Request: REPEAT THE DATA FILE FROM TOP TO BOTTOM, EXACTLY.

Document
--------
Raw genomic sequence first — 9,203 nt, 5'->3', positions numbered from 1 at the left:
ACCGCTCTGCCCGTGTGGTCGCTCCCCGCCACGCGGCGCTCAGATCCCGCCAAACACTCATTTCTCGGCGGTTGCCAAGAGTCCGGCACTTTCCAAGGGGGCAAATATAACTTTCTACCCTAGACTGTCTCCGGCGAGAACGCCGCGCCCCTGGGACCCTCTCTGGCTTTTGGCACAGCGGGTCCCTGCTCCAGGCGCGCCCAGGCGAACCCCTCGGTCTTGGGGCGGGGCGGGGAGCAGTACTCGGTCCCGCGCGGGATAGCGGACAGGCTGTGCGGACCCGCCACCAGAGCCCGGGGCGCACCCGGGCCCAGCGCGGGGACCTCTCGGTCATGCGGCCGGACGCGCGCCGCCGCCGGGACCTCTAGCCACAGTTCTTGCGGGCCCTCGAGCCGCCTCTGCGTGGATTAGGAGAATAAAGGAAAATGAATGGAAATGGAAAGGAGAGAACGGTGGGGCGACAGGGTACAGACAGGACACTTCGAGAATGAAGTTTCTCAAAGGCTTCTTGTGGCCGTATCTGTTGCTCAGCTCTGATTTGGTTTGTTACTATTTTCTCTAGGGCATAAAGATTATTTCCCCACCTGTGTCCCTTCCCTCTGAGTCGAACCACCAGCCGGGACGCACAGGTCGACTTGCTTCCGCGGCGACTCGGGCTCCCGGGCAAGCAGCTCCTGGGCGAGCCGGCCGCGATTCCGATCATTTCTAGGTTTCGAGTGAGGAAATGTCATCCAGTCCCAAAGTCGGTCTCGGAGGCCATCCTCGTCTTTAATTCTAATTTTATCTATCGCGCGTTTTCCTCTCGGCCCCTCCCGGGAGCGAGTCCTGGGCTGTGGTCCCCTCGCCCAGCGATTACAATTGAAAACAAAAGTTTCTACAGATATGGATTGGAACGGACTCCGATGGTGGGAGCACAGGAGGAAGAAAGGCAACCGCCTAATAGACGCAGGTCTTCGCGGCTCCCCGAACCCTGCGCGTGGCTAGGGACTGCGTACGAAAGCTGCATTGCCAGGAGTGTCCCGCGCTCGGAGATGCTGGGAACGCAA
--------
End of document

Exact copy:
Raw genomic sequence first — 9,203 nt, 5'->3', positions numbered from 1 at the left:
ACCGCTCTGCCCGTGTGGTCGCTCCCCGCCACGCGGCGCTCAGATCCCGCCAAACACTCATTTCTCGGCGGTTGCCAAGAGTCCGGCACTTTCCAAGGGGGCAAATATAACTTTCTACCCTAGACTGTCTCCGGCGAGAACGCCGCGCCCCTGGGACCCTCTCTGGCTTTTGGCACAGCGGGTCCCTGCTCCAGGCGCGCCCAGGCGAACCCCTCGGTCTTGGGGCGGGGCGGGGAGCAGTACTCGGTCCCGCGCGGGATAGCGGACAGGCTGTGCGGACCCGCCACCAGAGCCCGGGGCGCACCCGGGCCCAGCGCGGGGACCTCTCGGTCATGCGGCCGGACGCGCGCCGCCGCCGGGACCTCTAGCCACAGTTCTTGCGGGCCCTCGAGCCGCCTCTGCGTGGATTAGGAGAATAAAGGAAAATGAATGGAAATGGAAAGGAGAGAACGGTGGGGCGACAGGGTACAGACAGGACACTTCGAGAATGAAGTTTCTCAAAGGCTTCTTGTGGCCGTATCTGTTGCTCAGCTCTGATTTGGTTTGTTACTATTTTCTCTAGGGCATAAAGATTATTTCCCCACCTGTGTCCCTTCCCTCTGAGTCGAACCACCAGCCGGGACGCACAGGTCGACTTGCTTCCGCGGCGACTCGGGCTCCCGGGCAAGCAGCTCCTGGGCGAGCCGGCCGCGATTCCGATCATTTCTAGGTTTCGAGTGAGGAAATGTCATCCAGTCCCAAAGTCGGTCTCGGAGGCCATCCTCGTCTTTAATTCTAATTTTATCTATCGCGCGTTTTCCTCTCGGCCCCTCCCGGGAGCGAGTCCTGGGCTGTGGTCCCCTCGCCCAGCGATTACAATTGAAAACAAAAGTTTCTACAGATATGGATTGGAACGGACTCCGATGGTGGGAGCACAGGAGGAAGAAAGGCAACCGCCTAATAGACGCAGGTCTTCGCGGCTCCCCGAACCCTGCGCGTGGCTAGGGACTGCGTACGAAAGCTGCATTGCCAGGAGTGTCCCGCGCTCGGAGATGCTGGGAACGCAA